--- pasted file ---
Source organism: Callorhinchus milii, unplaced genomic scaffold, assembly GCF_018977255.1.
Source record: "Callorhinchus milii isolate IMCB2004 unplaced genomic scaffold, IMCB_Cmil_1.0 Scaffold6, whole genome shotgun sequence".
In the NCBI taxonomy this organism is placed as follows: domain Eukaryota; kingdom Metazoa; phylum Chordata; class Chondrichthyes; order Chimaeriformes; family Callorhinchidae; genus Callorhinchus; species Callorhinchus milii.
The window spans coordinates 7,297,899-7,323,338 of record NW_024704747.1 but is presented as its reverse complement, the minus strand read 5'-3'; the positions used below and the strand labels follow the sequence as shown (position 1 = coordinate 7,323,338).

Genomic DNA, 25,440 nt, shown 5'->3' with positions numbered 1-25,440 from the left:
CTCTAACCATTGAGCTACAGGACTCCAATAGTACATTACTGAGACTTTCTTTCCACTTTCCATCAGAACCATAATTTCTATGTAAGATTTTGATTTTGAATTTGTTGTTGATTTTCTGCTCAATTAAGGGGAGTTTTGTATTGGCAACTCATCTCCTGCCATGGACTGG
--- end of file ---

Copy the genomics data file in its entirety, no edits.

Source organism: Callorhinchus milii, unplaced genomic scaffold, assembly GCF_018977255.1.
Source record: "Callorhinchus milii isolate IMCB2004 unplaced genomic scaffold, IMCB_Cmil_1.0 Scaffold6, whole genome shotgun sequence".
In the NCBI taxonomy this organism is placed as follows: domain Eukaryota; kingdom Metazoa; phylum Chordata; class Chondrichthyes; order Chimaeriformes; family Callorhinchidae; genus Callorhinchus; species Callorhinchus milii.
The window spans coordinates 7,297,899-7,323,338 of record NW_024704747.1 but is presented as its reverse complement, the minus strand read 5'-3'; the positions used below and the strand labels follow the sequence as shown (position 1 = coordinate 7,323,338).

Genomic DNA, 25,440 nt, shown 5'->3' with positions numbered 1-25,440 from the left:
CTCTAACCATTGAGCTACAGGACTCCAATAGTACATTACTGAGACTTTCTTTCCACTTTCCATCAGAACCATAATTTCTATGTAAGATTTTGATTTTGAATTTGTTGTTGATTTTCTGCTCAATTAAGGGGAGTTTTGTATTGGCAACTCATCTCCTGCCATGGACTGG